The exact history of the events leading up to the tragedy and the gunfight itself is muddled due to fabrications and exaggerations on each side. 
The event was targeted by muckrackers including W.C. Morrow who wrote Blood Money (1882), C. C. (Charles Cyrel)Post who wrote Driven From Sea to Sea or Just a Campin’ (1888), and The Octopus: A Story of California by Frank Norris (1901).  You can read Mr. Post’s novel here from Google Books.

Political cartoons were published as well like the one I’ve included with this post titled ‘The Retribution Comet’.   It was published in The Wasp showing railroad tycoons Leland Stanford and Collis Potter Huntington robbing the graves of the victims.
Today, many historians argue the works of literature exaggerated the fault of the railroad and romanticized the ranchers according to the Jeffersonian agrarian ideal where Jefferson stated, “those who labor in the earth are the chosen people of God.”

There are some truths.   The railroad did have their hand in the pocket of many politicians and court officials.   Leland Stanford, the president of Southern Pacific had also been the governor of California.   Even though the railroad argued they never intended to keep the property at $2.50 an acre it was unclear to the settlers.   Many of the settlers who flocked to Mussel Slough did so after the situation became inflamed and were actually squatters who were hoping the case would go in their favor. 
While the story did grow to what some sources describe as mythic proportions and turned out to be an archetypical story of the conflict between pioneer settlers and monopoly corporate greed many of the sources are second-hand and flawed.   The true story is a gray area somewhere in the middle.

In the end the case came down on the side of the railroad, but Southern Pacific did agree to lower the cost per acre slightly, and most people stayed on their land.
This site states, ““Historical accounts vary considerably and nearly all have passed along from generation to generation errors of fact and substance, ranging from relatively minor mistakes in spelling the names of combatants and tabulating the body count to important errors of chronology and sequence of settlement, the legal issues involved, the character motivation, and behavior of drama and the influence of the conflict on landholdings and errors of chronology, legal issues, and the goals of the railroad and the Mussel Slough settlers, even dominates a leading California state-approved history textbook for fourth grade public school classrooms.”

How would I use this event in the classroom?   As I stated above I think this event provides the perfect opportunity to hit on so many issues – Westward expansion, growth of the railroad including the impact on settlement, muckrakers and their role in the Progressive Era, perspective and accuracy regarding the historical record and even a bit of vocabulary instruction regarding geographic landforms can be handled by examining this little known event in California history. 
Most certainly I think this event lends itself to a discussion on historical accuracy and how myths are formed.   I think it would be interesting to present several forms of evidence such as railroad documents regarding advertising the land, newspaper accounts, political cartoons, and court documents to students and allow them to investigate the matter and decide for themselves where the truth lies… that large and murky gray area.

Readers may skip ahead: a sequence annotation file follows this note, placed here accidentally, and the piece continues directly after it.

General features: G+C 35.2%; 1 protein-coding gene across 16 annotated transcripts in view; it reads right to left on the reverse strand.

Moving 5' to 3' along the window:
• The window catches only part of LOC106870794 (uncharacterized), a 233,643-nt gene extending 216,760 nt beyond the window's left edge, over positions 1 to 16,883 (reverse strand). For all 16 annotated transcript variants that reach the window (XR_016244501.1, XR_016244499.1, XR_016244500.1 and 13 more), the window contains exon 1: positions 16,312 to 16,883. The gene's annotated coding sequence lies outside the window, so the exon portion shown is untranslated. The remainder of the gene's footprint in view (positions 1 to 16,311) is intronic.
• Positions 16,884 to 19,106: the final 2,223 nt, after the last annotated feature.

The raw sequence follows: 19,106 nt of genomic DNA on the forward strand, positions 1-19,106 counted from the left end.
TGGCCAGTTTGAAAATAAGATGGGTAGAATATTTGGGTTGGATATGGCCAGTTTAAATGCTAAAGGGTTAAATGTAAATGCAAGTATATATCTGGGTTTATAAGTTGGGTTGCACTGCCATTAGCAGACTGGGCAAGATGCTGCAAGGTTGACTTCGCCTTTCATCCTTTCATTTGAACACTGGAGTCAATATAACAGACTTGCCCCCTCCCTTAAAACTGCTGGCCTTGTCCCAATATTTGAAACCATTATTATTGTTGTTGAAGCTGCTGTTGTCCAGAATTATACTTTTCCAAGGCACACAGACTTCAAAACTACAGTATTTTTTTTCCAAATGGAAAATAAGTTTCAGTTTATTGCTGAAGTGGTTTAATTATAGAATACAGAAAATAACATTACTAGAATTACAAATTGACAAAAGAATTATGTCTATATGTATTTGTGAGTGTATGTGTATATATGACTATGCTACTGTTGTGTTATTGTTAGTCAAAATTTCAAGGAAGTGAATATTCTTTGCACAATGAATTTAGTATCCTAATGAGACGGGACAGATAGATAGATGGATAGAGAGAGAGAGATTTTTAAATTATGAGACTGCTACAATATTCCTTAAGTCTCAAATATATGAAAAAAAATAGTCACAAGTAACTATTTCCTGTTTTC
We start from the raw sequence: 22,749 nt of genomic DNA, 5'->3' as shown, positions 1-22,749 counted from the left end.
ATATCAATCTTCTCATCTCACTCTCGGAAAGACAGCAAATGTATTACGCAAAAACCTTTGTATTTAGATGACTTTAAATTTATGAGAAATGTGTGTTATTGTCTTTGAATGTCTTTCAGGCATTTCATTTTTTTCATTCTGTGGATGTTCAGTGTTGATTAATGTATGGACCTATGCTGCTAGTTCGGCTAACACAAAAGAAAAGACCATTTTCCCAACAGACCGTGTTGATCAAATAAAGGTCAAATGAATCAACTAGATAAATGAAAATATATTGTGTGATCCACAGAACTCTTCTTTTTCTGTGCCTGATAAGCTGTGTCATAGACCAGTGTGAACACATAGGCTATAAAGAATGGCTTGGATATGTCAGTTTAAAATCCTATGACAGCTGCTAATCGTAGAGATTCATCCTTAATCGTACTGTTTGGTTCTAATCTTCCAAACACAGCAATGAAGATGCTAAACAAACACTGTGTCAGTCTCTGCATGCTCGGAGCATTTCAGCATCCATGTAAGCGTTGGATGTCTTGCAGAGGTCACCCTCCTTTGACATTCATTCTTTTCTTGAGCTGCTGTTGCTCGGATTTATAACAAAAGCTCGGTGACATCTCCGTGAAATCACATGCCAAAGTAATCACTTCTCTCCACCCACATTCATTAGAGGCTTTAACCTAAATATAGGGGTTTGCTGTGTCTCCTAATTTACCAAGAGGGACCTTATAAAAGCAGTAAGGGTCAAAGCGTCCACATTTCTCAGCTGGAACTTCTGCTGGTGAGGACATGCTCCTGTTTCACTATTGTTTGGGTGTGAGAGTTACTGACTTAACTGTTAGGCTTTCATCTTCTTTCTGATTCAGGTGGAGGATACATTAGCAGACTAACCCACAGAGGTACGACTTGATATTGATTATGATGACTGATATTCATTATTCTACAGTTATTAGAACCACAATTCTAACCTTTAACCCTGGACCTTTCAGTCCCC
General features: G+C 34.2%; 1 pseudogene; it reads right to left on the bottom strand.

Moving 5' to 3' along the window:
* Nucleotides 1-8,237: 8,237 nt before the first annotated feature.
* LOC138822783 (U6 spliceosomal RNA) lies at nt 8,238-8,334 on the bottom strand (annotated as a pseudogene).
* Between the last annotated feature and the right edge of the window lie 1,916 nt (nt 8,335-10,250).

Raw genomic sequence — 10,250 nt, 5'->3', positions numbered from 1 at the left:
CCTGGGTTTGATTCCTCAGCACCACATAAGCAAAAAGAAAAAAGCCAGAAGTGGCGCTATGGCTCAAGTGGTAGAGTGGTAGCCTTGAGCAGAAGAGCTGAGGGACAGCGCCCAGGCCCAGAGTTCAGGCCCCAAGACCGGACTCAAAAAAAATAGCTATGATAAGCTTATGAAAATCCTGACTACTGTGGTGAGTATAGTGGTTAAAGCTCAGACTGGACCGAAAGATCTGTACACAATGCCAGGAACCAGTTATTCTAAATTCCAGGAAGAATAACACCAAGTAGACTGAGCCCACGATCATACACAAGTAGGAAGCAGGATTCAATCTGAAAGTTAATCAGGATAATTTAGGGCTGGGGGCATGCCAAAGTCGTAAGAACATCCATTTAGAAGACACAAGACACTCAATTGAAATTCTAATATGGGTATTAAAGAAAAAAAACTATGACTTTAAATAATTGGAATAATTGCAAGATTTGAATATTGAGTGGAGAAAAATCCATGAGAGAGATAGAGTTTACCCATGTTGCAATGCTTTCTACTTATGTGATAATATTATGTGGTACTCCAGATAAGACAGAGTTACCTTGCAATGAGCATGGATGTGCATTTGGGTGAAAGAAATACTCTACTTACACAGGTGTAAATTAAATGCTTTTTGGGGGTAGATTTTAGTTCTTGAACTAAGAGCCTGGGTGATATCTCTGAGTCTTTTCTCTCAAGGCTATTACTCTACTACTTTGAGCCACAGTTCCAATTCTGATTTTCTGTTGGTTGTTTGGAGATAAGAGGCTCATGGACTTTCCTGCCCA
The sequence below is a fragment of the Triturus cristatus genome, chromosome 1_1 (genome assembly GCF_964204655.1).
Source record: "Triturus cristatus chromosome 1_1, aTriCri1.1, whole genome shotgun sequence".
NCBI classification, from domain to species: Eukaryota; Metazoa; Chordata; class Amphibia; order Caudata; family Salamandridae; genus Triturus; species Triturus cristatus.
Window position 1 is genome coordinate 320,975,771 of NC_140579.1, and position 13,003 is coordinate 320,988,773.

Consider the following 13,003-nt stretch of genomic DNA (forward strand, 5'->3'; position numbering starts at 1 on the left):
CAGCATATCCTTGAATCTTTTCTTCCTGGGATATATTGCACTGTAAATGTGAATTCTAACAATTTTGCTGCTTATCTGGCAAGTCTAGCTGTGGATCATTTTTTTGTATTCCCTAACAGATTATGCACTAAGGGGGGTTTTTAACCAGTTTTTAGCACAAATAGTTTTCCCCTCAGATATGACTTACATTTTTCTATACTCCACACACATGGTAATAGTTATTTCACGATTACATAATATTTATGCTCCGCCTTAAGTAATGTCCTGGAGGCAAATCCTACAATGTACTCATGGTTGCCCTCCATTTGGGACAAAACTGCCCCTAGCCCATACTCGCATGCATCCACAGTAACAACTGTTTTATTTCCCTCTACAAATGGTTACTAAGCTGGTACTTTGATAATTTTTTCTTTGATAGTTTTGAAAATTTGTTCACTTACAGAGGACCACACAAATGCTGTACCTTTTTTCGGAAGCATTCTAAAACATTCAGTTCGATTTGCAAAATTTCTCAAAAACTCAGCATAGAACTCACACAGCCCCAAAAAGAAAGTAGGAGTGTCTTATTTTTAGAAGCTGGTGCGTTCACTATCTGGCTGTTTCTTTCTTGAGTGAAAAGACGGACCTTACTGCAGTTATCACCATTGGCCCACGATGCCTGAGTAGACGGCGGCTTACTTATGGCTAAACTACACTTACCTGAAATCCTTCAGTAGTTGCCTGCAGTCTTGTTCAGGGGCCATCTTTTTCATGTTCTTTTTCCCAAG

mary said...

Very interesting! Thanks for covering this.

Anonymous said...

An unfortunate incident in which greed and corruption took its toll. Living in the area, I am very familiar with the site.

Anonymous said...

The link to the [web] site that states this incident dominates a 4th grade text, yields a message that site can't be found or something similar, does author or any reader who mighta got there earlier know the name of the site or text?

EHT said...

Hi...thanks for the comments everyone especially regarding the broken link. I'm trying to find out the issue and will post my findings soon. :)

EHT said...

I had found the original link on a PDF from Bakersfield College. When I searched the quote today....6-25-12..I also found it on Google Books. The book title is "Sunset Limeted:The Southern Pacific Railroad and the Development of the American West, 1850-1930". There is a chapter titled "Mussel Slough" and the quotation is taken from the first page of the chapter. You can find this book on Google Books and access the particular chapter. I hope this helps.

Anonymous said...

In the beginning you say that the Mussel Slough Tragedy occurred on May 11, 1888 and later in the article you say May 11, 1880. It happened in 1880 not 1888 you had it correct later in the article.

neil said...

So why is it called mussel slough. Were there Mussels? I have always wanted to know this.

Unknown said...

This was a personal tragedy to our family in that my great grandmother's first husband, Mills D Hartt, was one of the people killed in this conflict. He bought his land from the railroad and he felt he needed help from the local law to remove the "squatters" from his land. He must have realized it would get heated as he put my g-grandmother and their very young daughter on a train and sent them to stay with a relative in Georgetown, CA. The next day my g-grandmother heard of her husbands fate. She and her daughter went back to Hanford and finally settled his estate in August of 1880. She was heartbroken. Mills was the love of her life. She left California to make a new life for her and her young daughter in Colorado near her parents, never to return. There she met and married my g-grandfather.
Linda Amo Siders
Native Californian